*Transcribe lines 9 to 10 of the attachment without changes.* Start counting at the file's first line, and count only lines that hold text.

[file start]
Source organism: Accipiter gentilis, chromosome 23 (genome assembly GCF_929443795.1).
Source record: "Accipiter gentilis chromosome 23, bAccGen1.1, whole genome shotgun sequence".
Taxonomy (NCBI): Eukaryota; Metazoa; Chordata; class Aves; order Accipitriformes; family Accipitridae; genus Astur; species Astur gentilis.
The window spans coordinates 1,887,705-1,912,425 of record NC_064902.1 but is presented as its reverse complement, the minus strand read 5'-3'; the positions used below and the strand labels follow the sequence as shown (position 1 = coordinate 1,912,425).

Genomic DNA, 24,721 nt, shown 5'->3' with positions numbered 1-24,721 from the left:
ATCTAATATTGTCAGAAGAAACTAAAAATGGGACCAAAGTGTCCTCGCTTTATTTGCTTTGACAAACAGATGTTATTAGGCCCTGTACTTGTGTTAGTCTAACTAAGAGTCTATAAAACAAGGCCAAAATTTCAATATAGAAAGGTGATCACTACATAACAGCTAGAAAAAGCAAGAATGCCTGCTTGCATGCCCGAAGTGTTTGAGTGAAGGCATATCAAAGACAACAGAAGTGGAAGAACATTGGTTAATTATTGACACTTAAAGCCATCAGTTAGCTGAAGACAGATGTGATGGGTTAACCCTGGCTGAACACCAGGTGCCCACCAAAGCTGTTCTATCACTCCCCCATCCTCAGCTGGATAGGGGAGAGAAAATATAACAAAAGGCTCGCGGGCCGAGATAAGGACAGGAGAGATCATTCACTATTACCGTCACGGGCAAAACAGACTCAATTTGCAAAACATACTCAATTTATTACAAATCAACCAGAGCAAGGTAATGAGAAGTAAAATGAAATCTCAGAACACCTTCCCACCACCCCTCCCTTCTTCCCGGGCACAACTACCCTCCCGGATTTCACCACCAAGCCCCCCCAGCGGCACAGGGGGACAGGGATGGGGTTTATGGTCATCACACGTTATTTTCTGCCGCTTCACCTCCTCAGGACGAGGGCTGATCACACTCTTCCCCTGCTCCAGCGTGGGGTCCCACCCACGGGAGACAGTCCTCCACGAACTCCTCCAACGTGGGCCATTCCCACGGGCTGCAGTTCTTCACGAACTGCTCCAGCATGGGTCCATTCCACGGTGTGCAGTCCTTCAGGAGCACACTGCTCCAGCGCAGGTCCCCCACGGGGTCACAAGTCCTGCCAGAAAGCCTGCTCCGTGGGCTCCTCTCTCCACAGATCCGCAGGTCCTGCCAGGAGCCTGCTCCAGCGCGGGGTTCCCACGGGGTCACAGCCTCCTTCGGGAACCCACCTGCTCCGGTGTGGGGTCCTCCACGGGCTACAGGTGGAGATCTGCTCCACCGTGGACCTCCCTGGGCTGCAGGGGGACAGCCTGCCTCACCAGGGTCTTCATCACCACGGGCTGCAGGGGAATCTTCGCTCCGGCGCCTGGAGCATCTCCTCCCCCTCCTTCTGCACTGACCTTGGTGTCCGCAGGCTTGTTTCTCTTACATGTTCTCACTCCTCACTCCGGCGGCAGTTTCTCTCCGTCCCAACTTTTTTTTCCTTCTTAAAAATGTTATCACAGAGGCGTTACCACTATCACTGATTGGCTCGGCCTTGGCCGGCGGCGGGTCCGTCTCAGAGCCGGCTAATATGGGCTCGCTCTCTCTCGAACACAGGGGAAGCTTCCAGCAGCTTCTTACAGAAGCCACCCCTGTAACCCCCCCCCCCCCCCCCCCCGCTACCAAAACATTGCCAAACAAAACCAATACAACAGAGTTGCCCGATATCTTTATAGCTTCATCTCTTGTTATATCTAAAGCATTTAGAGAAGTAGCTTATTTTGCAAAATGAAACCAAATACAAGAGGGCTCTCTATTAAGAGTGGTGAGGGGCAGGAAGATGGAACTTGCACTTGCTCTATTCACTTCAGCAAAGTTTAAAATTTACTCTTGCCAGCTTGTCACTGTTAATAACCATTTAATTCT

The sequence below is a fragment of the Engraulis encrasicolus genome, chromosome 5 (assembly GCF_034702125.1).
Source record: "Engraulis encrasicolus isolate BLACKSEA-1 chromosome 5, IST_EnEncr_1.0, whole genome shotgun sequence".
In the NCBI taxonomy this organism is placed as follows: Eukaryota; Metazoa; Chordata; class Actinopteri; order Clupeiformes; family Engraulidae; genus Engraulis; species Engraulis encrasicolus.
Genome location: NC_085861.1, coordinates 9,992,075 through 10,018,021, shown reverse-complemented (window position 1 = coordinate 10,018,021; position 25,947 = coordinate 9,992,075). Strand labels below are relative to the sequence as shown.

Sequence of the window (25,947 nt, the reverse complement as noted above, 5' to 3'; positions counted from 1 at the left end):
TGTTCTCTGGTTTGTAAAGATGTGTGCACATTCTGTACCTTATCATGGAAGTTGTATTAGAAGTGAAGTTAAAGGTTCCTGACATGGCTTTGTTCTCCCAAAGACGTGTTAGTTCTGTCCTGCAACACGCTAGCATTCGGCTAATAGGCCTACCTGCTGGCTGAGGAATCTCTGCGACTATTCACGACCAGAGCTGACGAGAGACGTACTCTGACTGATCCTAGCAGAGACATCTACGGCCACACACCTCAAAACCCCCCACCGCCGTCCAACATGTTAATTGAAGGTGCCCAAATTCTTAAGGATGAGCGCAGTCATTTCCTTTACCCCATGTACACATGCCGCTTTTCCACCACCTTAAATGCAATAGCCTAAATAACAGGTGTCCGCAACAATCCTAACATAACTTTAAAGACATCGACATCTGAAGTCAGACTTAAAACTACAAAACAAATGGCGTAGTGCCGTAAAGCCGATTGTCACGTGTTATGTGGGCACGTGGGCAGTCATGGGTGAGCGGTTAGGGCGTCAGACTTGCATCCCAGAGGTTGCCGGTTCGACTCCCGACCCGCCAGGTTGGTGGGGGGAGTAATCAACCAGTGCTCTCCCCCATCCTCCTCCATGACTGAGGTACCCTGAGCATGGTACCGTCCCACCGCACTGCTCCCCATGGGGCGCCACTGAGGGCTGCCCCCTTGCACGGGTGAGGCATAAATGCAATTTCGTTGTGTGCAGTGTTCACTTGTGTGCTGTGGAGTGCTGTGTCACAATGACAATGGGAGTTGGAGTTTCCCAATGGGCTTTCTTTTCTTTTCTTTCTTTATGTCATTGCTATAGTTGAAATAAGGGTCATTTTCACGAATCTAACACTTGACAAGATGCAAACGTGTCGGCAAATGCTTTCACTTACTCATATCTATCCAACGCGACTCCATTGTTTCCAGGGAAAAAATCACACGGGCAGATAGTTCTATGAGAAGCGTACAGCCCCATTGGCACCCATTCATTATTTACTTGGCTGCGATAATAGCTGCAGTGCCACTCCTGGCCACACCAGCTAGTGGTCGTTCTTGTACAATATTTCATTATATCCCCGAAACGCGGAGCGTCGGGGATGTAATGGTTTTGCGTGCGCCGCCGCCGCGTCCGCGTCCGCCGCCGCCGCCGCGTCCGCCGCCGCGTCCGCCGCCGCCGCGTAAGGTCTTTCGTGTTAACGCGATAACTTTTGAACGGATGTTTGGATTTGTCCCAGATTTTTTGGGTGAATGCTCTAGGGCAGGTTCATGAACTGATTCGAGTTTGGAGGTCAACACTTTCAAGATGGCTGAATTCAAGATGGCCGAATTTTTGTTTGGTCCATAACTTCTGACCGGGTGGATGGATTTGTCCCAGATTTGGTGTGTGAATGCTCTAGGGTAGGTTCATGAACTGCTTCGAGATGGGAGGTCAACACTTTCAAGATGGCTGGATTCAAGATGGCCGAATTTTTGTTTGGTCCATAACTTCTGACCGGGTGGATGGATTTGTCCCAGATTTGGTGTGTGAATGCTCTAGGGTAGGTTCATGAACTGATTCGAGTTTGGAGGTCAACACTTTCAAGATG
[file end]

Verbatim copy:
In the NCBI taxonomy this organism is placed as follows: Eukaryota; Metazoa; Chordata; class Actinopteri; order Clupeiformes; family Engraulidae; genus Engraulis; species Engraulis encrasicolus.
Genome location: NC_085861.1, coordinates 9,992,075 through 10,018,021, shown reverse-complemented (window position 1 = coordinate 10,018,021; position 25,947 = coordinate 9,992,075). Strand labels below are relative to the sequence as shown.